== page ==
At the end of the nineteenth century, when Auguste Escoffier compiled Le Guide Culinaire, he distilled the innovations, recipes and techniques of the classical French kitchen into a single collection, a book that has stood alone for generations. It would shape both the course and style of French cooking well into the twentieth century, and even today, it is regarded by many, as the ultimate authority on French cookery. Put simply, it says all there is to say on its subject. And of course, such a book is extremely rare.
But in Sauces:Classical and Contemporary Sauce Making, James Peterson has created a book of fascinating detail and enormous breadth, so that it is clearly marked out as the stand alone, definitive book on sauce making for a generation. It is, like Escoffier's Guide Culinaire , primarily a tool for the professional chef, a reference book for anyone to check on the technique or ingredients of a given sauce. For this alone, it earns its place on the bookshelf of every chef's office. (This weighs in at six hundred pages, by the way, so make it's a decent shelf). Yet this goes much further than a recipe reference book, due to it's intelligent structure and the way in which the recipes themselves are introduced and used.
Sauces was first published in 1988, but concentrated on the classical French techniques only, hardly surprising given the author's own time spent living and working in France. (His respect for France and its culinary heritage, shines through). This second edition has been expanded to cover also the respective sauce making traditions of other parts of the world. So, Italy gets a whole chapter to itself, while Japan, Korea, India and China, among others, all get a look-in, in the Asian section. If this makes the book sound like a rigidly structured set of Rules To Be Obeyed, think again. While there are chapters structured by type, dealing with, say, ethnic sauces (Thai curry pastes, Vietnamese nuoc cham for example), or hot emulsified butter sauces, this is not the whole picture. Sauces is organized to allow each chapter to deal with the core techniques involved in the preparation of a style of sauce, as much as the ingredients themselves. Hence, salsa verde, Cumberland sauce and a Mexican salsa can all be found in one section (under Cold sauces and Vinaigrettes), because the techniques applied, if not their ingredients, connect them. The recipes in a chapter serve to illustrate the concept and methods described. This is not just a long list of sauce recipes.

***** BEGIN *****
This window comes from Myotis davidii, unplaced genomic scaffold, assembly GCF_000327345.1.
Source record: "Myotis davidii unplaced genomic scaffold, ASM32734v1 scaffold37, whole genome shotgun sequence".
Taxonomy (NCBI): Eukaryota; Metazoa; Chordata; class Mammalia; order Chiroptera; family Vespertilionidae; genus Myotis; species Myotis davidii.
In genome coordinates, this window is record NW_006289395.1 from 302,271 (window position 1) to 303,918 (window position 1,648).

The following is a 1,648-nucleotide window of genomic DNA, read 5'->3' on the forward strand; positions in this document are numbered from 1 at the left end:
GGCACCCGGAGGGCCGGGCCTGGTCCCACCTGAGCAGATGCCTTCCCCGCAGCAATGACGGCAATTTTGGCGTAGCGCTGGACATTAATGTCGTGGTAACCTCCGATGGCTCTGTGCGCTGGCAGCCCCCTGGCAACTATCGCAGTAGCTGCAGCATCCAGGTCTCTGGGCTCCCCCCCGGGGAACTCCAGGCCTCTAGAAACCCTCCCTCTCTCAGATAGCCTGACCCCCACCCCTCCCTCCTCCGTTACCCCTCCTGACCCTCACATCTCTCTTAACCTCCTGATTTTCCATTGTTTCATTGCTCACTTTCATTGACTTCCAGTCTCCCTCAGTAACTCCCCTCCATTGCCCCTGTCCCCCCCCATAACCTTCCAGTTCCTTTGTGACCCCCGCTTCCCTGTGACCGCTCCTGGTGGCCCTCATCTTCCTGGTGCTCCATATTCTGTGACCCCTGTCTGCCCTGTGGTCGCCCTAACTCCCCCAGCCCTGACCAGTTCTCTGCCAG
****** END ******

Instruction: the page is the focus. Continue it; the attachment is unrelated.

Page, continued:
In practice, what could have ended up as a narrow and dry reference book for professionals, becomes, instead, a tool for almost anyone with a serious interest in cooking. Peterson uses his background as a chemist to provide an understanding of how ingredients behave under different conditions, and why. This is especially vivid in the chapters dedicated to liaisons, butter based sauces and mayonnaise style sauces. On top of these insights is a survey of sauce making from ancient Greece and Rome, through medieval Europe, right up to the twentieth century. Combined with the excellent, detailed survey of ingredients at the outset, Peterson remains true to his opening stated goal: to give the individual the knowledge, confidence and techniques required to improvise, "to become creative and spontaneous cooks in an even wider domain than before." In reality, though, this is as much history book as cookbook, and certainly, it is the benchmark against which all other sauce books should be judged.